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New data shows most lung cancers diagnosed too late

Photo: Most lung cancers diagnosed too late
Three of the five most common cancers diagnosed in Australia are diagnosed early but this is not the case for lung or bowel cancer, new data shows.

Most Australians diagnosed with colorectal and lung cancers are catching the disease when its in the advanced stages.

Landmark data released by Cancer Australia shows just 18 per cent of lung cancer cases recorded in 2011 were caught early - at either stage 1 or stage 2.

For two out of five lung cancer patients (42 per cent) the disease had already metastasised, that is spread to other organs in the body, when first diagnosed.

Less than half (46 per cent) of colorectal cancer cases were diagnosed at an 'early stage'.
Wanting to fill a gap in the data with the aim of improving cancer survival, researchers at Cancer Australia spent years collaborating with all of the Australian cancer registries and Australian Institute of Health and Welfare to gather information on 'stage at diagnosis' for the five most common cancers - female breast cancer, colorectal, lung, prostate and melanoma.

But the good news did not extend to lung cancer or colorectal cancer.

The data also revealed there was significant variation in stage at diagnosis among population groups.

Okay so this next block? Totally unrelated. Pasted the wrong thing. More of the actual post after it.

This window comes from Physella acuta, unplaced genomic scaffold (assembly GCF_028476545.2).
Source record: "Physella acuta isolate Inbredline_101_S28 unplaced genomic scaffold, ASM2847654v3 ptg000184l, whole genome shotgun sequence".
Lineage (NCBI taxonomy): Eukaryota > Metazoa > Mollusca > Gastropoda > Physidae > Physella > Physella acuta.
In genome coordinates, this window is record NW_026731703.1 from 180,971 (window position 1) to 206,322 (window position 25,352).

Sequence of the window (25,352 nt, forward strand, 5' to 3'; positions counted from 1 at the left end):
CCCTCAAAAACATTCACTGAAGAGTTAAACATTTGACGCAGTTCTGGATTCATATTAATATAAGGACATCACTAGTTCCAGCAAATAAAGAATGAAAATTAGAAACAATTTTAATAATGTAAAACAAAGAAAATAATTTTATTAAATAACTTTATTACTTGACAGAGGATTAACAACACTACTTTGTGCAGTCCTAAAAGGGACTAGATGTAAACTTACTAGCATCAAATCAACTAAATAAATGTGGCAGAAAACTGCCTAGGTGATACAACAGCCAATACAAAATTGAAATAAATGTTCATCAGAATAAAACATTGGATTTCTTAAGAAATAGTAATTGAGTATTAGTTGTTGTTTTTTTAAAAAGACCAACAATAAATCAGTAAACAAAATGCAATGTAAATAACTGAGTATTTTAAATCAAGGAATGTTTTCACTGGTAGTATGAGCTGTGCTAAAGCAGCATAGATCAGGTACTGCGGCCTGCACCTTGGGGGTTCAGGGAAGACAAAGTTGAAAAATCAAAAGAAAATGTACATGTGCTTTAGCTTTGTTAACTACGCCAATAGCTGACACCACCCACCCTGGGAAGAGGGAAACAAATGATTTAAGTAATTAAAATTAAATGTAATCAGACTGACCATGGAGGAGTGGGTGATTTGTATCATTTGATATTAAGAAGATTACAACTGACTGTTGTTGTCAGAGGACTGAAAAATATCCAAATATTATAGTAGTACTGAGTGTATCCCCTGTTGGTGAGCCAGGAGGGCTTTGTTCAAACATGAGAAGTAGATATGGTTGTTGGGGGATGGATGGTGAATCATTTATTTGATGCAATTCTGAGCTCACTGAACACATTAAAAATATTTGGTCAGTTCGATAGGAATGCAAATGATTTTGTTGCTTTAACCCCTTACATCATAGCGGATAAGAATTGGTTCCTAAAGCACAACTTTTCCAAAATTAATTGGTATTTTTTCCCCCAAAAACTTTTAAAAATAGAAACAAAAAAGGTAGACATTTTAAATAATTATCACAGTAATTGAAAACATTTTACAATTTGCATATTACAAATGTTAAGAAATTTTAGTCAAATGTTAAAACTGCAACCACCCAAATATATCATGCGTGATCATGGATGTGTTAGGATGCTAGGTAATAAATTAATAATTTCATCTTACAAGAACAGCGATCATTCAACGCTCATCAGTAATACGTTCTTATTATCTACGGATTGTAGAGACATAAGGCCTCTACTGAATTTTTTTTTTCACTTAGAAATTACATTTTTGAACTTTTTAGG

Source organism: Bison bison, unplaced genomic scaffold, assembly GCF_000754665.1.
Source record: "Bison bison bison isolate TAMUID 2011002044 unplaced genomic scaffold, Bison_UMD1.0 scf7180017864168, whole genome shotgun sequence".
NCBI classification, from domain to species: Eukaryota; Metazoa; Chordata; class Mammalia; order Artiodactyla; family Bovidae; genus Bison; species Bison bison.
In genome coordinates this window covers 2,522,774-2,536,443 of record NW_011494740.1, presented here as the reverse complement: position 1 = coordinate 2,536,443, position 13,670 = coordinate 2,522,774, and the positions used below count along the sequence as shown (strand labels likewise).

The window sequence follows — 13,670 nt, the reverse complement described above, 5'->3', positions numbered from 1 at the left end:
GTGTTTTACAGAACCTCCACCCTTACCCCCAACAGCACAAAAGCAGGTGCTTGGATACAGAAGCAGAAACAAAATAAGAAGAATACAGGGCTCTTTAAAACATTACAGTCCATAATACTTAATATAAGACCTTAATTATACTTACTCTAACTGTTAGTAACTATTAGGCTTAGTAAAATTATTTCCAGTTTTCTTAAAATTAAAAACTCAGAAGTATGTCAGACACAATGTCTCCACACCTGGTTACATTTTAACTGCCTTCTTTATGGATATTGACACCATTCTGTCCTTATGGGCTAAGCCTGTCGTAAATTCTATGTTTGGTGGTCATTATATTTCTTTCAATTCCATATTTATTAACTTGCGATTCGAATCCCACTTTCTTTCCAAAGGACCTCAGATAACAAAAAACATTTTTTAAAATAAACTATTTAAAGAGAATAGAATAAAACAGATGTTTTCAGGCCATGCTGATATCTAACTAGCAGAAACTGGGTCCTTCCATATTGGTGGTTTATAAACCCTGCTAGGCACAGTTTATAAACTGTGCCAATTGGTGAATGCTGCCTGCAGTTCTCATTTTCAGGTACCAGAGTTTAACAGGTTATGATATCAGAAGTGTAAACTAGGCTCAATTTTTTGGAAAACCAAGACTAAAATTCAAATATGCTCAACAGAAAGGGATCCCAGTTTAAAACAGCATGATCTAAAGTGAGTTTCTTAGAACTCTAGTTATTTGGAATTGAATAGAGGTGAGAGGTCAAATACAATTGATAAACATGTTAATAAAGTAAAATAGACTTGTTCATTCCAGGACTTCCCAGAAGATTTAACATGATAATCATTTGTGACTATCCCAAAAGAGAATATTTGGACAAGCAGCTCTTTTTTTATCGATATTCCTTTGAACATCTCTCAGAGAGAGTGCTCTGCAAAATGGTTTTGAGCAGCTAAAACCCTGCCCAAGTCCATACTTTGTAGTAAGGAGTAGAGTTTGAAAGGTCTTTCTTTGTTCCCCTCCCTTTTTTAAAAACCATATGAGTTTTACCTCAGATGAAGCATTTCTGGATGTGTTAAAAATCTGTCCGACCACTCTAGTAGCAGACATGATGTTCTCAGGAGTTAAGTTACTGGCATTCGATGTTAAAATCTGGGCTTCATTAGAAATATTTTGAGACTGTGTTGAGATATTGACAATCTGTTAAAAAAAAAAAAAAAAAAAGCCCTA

A higher proportion of Aboriginal and Torres Strait Islander people were diagnosed with advancer cancer than non-Indigenous Australians.

Dr Helen Zorbas, Cancer Australia CEO said this critical new data represents a "major leap forward" in cancer control in Australia and will be used to improve survival.

"The data will help us explore the relationship between cancer stage at diagnosis and survival outcomes, and the role of public health initiatives, early detection and awareness campaigns," said Dr Zorbas.

The data also highlights the urgent need for an early detection test for lung cancer, Australia's number one cancer killer for both men and women.

Late last year, Cancer Council Australia called on governments to make fast-tracking biomarker tests for the deadliest types of cancer a priority.

A cancer biomarker is a molecule produced by the cancer or the body in response to the cancer that can be measured in blood, body fluid or tissues.

Testing for a biomarker can inform diagnosis and prognosis, as well as predict treatment response.

The council's Professor Ian Olver said this approach was key to improving survival rates, in particular lung cancer.

"It's not an exaggeration to say that biomarkers are the silver bullet that can speed up diagnosis and pinpoint the best treatment approach for the patient, he said.

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